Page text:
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As the greens of summer and the oranges of fall fade into the grays of winter it is easy to focus on the warmth and comfort of inside things. But, the ongoing story that is the drama of nature never stops. And although the cast of bird characters has changed a bit, there is still a lot happening in the yards and gardens of Southern Illinois this time of year.

There are actually a number of interesting bird species that are only here during the winter months. Pine siskins, purple finches, and dark-eyed juncos to name a few.

My favorite winter residents though, are the white-throated sparrows. They are one of the few bird species that will sing in the winter. And their distinctive song sounds like they are saying “Old Sam Peabody, Peabody, Peabody”. Listen for that song on a cold, snowy morning in January. And I dare you not to smile when you hear it.

There is perhaps no better way to view and get to know the birds in winter than by feeding them. And, well placed feeders can attract an impressive variety of birds and provide soul-satisfying looks at chickadees, nuthatches, cardinals, blue jays, and many other species.

I have two types of feeders in my yard: A sunflower seed feeder and a suet feeder. The feeders are near cover and are easy to watch from my kitchen windows. I use black oil sunflower seeds because they have a thin shell and the kernels have a high fat content. I use store-bought suet, but you could make your own. And when there is snow or ice, I will also spread thistle seed on the ground for the juncos and sparrows.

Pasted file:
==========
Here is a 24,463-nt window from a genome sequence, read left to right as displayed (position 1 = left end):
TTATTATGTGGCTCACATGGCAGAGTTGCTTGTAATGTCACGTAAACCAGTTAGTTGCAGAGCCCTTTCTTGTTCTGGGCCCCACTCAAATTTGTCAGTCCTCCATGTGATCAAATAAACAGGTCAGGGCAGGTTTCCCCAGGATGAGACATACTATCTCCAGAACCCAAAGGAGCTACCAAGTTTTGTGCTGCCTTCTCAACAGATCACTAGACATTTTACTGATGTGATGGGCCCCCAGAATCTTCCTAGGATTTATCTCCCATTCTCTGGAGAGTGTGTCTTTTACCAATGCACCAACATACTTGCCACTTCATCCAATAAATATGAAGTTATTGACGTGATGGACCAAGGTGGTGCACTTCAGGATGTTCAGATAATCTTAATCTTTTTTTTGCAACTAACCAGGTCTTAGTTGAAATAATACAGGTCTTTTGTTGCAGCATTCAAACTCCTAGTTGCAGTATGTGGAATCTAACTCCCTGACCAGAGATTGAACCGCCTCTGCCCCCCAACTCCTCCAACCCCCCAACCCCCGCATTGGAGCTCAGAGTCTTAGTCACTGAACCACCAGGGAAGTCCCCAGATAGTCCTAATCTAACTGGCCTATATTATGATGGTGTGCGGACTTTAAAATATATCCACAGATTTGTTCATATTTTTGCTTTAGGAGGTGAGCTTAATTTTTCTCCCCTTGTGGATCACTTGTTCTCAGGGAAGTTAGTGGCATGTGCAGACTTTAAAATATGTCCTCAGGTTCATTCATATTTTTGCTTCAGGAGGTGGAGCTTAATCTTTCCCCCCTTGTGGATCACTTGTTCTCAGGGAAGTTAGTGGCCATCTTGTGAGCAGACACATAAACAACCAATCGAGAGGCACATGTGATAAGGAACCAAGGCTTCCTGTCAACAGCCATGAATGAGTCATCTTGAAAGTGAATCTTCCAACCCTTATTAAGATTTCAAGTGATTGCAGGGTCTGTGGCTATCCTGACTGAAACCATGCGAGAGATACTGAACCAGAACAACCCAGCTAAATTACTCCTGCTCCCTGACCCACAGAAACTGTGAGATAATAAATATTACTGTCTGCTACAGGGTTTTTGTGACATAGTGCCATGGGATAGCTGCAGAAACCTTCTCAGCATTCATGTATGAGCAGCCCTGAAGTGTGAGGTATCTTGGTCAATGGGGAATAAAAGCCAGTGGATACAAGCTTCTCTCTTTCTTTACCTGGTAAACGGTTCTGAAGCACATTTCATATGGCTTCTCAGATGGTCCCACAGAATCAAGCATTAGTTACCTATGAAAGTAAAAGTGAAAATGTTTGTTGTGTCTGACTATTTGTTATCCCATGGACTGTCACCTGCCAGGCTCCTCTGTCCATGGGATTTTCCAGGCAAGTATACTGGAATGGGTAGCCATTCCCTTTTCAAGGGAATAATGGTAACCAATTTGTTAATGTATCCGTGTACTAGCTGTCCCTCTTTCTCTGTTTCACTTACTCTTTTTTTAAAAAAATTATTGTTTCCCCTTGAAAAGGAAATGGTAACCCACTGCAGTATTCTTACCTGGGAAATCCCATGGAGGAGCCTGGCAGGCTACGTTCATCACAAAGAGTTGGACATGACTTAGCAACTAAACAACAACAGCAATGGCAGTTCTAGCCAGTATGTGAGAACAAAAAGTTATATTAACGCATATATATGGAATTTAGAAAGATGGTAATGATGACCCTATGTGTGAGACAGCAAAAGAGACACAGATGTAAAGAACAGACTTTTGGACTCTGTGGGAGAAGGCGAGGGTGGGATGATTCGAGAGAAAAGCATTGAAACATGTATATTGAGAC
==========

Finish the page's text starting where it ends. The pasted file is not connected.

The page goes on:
And these little birds can eat! A cute-little chickadee flitting back and forth for sunflower seeds from your feeder can eat the equivalent of 35% of it’s weight in a day. By comparison, you, if you were a 150-pound chickadee you would be eating 600 granola bars a day.

Although birds can obviously survive winters without being fed, if you do begin feeding birds, I recommend you continue feeding them through the winter. That’s because little mixed species flocks have winter territories that have taken your feeders into consideration. Take away your feeder and you are taking away an important food source for a flock. And feeder food can literally be life saving for little birds during periods of extreme cold, snow and ice.

On a brighter and warmer note, winter can be a time to remember and perhaps visit some of our summer residents on their wintering grounds. For example, The Bahamas, one of my favorite places, is full of ‘our’ warblers in winter. And it’s fun to think that the yellow-throated warbler hopping around in a coconut palm tree down there could be the same bird that was in the sycamore tree behind my house this summer.

I’ve tended to end these essays with a big thought. But this month I just want to urge you to enjoy the birds. Winter is the perfect time to get to know and fall in love with the birds in your yard. And it’s a heart-warming feeling knowing that are doing your part to help them survive the season. And personally, I love heart-warming feelings in winter.

Editor's note: Mike Baltz has a Ph.D. in ornithology. He is writing monthly essays in 2018 -- the Year of the Bird.

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